Overall, the number of months before the event that meeting planners wait before selecting their site has declined from 19.2 months in 2001 to 18.6 months in 2003.  This overall downward trend is comparable to the pattern observed for corporate planners (10.8 months in 2001 compared to 9.7 months in 2003).  However, association planners have actually increased the number of months they take to select a site - from 22.3 months in 2001 to 22.4 months in 2003.  The shortening of the site-selection lead-time for corporate meetings reflects the severe financial restraints that corporate planners are working within, as well as the day-to-day decisions businesses are making regarding whether or not to hold meetings in the first place.

Level Of Service

While corporations and associations may have held fewer meetings in recent years, they are no less concerned about the quality of service they receive at the meeting site.  A slight majority of the planners surveyed (52.2 percent) stated that the level of service they received at their meeting sites in 2003 was the same as that delivered in 2002.  On a positive note, 32.8 percent perceived service levels to have improved in 2003, while only 14.9 percent felt service had deteriorated.

Association planners were somewhat more pleased with the service they received in 2003, compared to 2002.  More association planners (37.0 percent) believe service improved in 2003, as opposed to just 18.8 percent of the corporate planners.  Again, the majority of both types of planners felt service levels have remained the same.

Guest Room Technology

Consistent with the quick and frequent changes within high-tech industry, technology vendors have constantly approached hotel owners and operators during the past few years to offer the “latest and greatest” communication, entertainment, and business services for guest use.  The ever-changing variety of technology services has bewildered most hoteliers.  Hotels know they need to offer guests the latest technology, but have to justify the investment during these tough economic times.  In order to assist hoteliers in making this evaluation, our survey asked meeting planners to rank the importance of select guest room and meeting room technologies in their site selection process.

The technology receiving the highest rating of importance in the site selection process was high-speed Internet connectivity.  Meeting planners believed that high-speed Internet connectivity was either “very important” or “essential” for both guest rooms and meeting rooms.  The only other technology receiving a high importance rating was the need for meeting rooms to have LCD projectors.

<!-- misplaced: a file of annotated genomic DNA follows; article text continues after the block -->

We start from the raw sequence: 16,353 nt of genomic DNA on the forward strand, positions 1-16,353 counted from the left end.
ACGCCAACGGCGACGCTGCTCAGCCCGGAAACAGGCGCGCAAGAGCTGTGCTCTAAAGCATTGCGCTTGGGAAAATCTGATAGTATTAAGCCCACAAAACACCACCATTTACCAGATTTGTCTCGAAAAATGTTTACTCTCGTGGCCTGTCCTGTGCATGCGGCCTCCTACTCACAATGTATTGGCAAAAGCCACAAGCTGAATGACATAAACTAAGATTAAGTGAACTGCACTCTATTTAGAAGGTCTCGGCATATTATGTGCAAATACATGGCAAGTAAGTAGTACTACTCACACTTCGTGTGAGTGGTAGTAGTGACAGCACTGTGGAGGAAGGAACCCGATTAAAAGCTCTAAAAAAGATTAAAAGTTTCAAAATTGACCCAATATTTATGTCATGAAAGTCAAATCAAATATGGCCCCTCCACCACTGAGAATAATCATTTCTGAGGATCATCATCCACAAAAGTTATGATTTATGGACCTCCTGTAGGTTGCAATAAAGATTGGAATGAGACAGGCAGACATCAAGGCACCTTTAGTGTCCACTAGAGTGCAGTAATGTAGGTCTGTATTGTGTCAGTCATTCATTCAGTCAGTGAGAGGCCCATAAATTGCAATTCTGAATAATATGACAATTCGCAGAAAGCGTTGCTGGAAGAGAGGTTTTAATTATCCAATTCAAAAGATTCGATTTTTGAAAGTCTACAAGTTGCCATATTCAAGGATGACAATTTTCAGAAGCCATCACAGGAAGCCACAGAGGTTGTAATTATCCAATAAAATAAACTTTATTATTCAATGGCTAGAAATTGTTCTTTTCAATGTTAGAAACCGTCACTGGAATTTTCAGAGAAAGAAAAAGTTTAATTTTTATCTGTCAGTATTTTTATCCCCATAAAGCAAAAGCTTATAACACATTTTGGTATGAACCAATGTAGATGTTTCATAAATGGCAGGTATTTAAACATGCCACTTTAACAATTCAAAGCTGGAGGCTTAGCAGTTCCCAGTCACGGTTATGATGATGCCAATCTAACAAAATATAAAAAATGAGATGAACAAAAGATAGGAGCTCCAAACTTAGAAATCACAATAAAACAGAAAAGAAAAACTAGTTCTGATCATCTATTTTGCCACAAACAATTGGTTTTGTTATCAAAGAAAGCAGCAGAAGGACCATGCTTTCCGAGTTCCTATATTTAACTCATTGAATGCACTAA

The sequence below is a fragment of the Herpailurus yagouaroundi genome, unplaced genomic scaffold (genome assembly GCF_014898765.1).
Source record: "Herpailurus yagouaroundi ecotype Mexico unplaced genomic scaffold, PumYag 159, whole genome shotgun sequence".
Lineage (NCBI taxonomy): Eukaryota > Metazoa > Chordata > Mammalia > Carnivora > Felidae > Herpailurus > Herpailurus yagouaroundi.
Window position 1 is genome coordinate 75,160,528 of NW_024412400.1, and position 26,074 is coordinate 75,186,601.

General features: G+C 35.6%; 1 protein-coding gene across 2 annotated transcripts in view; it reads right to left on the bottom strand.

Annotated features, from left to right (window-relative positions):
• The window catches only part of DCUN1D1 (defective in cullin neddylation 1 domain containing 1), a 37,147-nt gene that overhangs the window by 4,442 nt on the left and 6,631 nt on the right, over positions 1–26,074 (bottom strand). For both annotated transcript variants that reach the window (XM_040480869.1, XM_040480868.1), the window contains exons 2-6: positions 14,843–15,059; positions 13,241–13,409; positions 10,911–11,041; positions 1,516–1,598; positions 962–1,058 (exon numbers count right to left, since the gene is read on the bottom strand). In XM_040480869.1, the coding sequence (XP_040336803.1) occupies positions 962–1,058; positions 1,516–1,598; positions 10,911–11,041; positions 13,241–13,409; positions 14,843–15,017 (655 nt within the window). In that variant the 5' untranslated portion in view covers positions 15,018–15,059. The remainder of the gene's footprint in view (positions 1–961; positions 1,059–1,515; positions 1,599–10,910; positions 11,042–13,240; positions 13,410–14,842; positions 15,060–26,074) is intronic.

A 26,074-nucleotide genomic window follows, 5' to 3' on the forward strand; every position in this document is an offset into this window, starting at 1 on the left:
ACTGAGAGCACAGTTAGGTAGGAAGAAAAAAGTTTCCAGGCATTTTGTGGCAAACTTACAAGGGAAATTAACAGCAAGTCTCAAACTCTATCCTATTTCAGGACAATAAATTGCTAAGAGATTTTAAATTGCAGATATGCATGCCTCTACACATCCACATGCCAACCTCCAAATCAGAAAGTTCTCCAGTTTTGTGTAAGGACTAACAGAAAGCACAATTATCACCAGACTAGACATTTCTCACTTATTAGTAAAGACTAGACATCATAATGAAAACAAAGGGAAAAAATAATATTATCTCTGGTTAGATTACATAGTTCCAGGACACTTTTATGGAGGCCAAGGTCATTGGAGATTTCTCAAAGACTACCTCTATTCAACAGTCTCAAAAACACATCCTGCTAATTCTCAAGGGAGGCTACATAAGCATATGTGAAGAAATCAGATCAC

Videoconferencing, long feared to be the ruin of meetings business for hotels, was rated by 67.7 percent of the planners as being an “unimportant” meeting room feature.  Other meeting room technologies rated as being “unimportant” to the majority of planners surveyed include wireless Internet connectivity and downlink capability.

In the guest rooms, only high-speed Internet connectivity was believed to be “very important” or “essential”.  In-room wireless Internet connectivity, fax machines, copiers, computers, and printers were all believed to be “unimportant” by the majority of meeting planners surveyed.



Based on the responses to our survey, hotel sales managers can take comfort in the fact that the meeting industry downturn does appear to be stabilizing.  Planners are, for the most part, conducting the same number of meetings and retaining their budgets.  While remaining “flat” is not the most desired measure of success, any performance measurement without a negative sign in front of it is welcome news.


Robert Mandelbaum is the Director of Research Information Service for the Hospitality Research Group of PKF Consulting.  Special assistance provided by Ms. Kristen McIntosh, Executive Editor of ConventionSouth Magazine.

Charts at < chartsforlodging>


Robert Mandelbaum
Director of Research Information Services
The Hospitality Research Group of PKF Consulting
3340 Peachtree Road, Suite 580
Atlanta, GA  30326
Phone: (404) 842-1150, ext 223
Also See: Bed-and-Breakfast and Country Inns Suffer Less than Hotels / Robert Mandelbaum / December 2003
PKF Consulting Forecasts 2003 Holiday Season for Hotels; 2003 Performance Will Exceed Levels Achieved in the Year 2000 / PKF / November 2003
2003 First Half Hotel Profits Plunge; Average U.S. Hotel Suffered 11.9% Decline in IBFC During the First Six months of 2003 / PKF / October 2003
Operating Profits for the Average U.S. Hotel Dropped 9.6% in 2002, This After a 19.4% Decline In 2001 / PKF Consulting - HRG Annual Hotel Trends Report / April 2003
Hotel Benchmarking Revisited; Bottom-Line Comparisons Among Similar Properties Are the 'Bottom Line' / May 2003